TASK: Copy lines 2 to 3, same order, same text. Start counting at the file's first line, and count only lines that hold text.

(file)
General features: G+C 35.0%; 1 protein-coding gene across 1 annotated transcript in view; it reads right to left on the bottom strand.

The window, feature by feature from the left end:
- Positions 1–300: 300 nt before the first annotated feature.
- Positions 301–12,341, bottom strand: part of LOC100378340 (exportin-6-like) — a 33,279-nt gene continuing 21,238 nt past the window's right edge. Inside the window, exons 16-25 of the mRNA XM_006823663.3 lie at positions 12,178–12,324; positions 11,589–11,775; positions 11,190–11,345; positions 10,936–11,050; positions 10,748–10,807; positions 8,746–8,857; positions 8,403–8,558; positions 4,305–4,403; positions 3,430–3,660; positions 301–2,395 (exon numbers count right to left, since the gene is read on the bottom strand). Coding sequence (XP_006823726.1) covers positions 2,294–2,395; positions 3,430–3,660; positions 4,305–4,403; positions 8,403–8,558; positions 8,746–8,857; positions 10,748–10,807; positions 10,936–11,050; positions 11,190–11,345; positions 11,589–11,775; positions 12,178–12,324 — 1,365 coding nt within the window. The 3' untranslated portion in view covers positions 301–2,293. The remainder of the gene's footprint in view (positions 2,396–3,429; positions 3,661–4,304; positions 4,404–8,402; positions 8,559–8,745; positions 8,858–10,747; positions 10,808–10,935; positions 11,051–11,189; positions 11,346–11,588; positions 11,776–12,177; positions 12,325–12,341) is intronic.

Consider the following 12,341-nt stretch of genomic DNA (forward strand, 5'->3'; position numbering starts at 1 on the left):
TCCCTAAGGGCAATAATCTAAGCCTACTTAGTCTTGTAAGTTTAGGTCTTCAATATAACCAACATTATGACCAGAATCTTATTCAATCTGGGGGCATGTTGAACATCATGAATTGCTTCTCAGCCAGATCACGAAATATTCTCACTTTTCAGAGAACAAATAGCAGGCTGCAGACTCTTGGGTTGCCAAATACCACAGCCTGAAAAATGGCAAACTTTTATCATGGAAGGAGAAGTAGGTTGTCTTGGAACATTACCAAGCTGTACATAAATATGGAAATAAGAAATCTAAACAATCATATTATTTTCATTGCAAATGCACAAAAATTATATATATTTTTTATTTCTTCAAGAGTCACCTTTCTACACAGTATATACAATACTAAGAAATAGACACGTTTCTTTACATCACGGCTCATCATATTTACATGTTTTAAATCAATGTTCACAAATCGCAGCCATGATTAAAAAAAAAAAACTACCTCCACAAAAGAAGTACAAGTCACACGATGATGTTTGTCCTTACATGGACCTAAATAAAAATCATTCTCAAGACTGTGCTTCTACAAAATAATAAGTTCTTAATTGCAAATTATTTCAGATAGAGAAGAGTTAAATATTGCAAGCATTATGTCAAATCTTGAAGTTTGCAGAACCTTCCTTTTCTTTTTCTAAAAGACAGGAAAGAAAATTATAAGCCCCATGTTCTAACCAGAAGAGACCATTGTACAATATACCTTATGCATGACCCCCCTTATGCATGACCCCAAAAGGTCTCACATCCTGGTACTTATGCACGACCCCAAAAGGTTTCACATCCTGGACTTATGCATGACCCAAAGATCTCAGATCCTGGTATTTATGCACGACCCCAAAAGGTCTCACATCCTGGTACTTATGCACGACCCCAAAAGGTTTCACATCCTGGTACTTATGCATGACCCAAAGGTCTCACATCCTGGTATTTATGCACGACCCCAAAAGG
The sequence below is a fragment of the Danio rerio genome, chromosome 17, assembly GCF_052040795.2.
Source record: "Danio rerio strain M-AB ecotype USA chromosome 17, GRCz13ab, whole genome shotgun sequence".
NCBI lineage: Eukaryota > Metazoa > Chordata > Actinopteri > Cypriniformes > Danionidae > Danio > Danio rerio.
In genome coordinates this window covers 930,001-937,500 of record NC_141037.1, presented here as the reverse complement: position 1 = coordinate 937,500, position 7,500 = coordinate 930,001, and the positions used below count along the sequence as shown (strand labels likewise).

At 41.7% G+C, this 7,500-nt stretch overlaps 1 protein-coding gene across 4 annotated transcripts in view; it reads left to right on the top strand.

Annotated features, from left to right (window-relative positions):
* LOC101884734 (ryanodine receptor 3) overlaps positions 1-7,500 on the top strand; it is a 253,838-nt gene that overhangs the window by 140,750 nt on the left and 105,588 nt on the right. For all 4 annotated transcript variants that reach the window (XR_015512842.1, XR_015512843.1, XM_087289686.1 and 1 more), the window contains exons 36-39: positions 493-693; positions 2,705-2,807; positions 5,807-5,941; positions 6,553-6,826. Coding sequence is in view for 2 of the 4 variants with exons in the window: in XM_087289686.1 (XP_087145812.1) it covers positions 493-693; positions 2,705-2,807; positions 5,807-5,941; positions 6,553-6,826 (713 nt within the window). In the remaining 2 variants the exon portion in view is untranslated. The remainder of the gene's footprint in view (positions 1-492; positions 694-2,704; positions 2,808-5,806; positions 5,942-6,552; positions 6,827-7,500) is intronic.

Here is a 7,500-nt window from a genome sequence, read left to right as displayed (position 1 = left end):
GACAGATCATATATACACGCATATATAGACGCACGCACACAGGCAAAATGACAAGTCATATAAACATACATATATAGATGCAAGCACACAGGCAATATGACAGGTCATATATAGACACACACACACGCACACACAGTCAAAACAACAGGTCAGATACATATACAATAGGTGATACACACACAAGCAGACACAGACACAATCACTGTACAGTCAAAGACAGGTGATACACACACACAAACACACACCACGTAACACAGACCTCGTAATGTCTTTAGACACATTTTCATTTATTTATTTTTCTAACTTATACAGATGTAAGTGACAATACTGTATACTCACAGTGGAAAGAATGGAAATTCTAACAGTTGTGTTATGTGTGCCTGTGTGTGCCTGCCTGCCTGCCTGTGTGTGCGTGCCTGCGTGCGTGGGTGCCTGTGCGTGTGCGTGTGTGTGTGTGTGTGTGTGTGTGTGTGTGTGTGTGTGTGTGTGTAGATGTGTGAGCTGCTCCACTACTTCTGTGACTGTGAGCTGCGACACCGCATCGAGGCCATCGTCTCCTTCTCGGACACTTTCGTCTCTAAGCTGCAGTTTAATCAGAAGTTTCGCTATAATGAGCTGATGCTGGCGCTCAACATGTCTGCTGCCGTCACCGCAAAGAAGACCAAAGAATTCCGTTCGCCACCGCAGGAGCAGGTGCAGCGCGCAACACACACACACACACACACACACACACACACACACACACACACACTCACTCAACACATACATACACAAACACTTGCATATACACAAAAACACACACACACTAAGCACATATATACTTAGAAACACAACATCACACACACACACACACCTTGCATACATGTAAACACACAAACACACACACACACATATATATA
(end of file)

The window, feature by feature from the left end:
- Positions 1–300: 300 nt before the first annotated feature.